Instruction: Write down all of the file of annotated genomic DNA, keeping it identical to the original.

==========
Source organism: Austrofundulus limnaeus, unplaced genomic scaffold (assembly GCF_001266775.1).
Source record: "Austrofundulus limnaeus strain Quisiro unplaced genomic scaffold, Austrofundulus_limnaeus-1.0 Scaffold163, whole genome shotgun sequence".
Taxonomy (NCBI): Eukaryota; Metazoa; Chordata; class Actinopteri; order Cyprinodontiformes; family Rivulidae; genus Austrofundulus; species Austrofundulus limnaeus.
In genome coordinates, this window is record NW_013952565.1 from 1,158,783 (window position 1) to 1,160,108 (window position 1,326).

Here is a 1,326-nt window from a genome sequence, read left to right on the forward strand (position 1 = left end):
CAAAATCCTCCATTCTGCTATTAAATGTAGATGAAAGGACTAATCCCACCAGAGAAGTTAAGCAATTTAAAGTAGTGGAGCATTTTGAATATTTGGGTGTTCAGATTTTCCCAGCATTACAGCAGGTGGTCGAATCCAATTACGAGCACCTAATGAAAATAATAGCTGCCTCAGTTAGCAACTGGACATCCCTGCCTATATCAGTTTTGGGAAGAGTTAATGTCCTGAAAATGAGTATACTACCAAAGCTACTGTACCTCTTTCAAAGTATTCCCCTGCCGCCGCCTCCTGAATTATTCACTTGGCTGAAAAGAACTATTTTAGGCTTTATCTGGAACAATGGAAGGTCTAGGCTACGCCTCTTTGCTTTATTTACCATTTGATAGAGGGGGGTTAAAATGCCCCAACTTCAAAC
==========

Source organism: Austrofundulus limnaeus, unplaced genomic scaffold (assembly GCF_001266775.1).
Source record: "Austrofundulus limnaeus strain Quisiro unplaced genomic scaffold, Austrofundulus_limnaeus-1.0 Scaffold163, whole genome shotgun sequence".
Taxonomy (NCBI): Eukaryota; Metazoa; Chordata; class Actinopteri; order Cyprinodontiformes; family Rivulidae; genus Austrofundulus; species Austrofundulus limnaeus.
In genome coordinates, this window is record NW_013952565.1 from 1,158,783 (window position 1) to 1,160,108 (window position 1,326).

Here is a 1,326-nt window from a genome sequence, read left to right on the forward strand (position 1 = left end):
CAAAATCCTCCATTCTGCTATTAAATGTAGATGAAAGGACTAATCCCACCAGAGAAGTTAAGCAATTTAAAGTAGTGGAGCATTTTGAATATTTGGGTGTTCAGATTTTCCCAGCATTACAGCAGGTGGTCGAATCCAATTACGAGCACCTAATGAAAATAATAGCTGCCTCAGTTAGCAACTGGACATCCCTGCCTATATCAGTTTTGGGAAGAGTTAATGTCCTGAAAATGAGTATACTACCAAAGCTACTGTACCTCTTTCAAAGTATTCCCCTGCCGCCGCCTCCTGAATTATTCACTTGGCTGAAAAGAACTATTTTAGGCTTTATCTGGAACAATGGAAGGTCTAGGCTACGCCTCTTTGCTTTATTTACCATTTGATAGAGGGGGGTTAAAATGCCCCAACTTCAAAC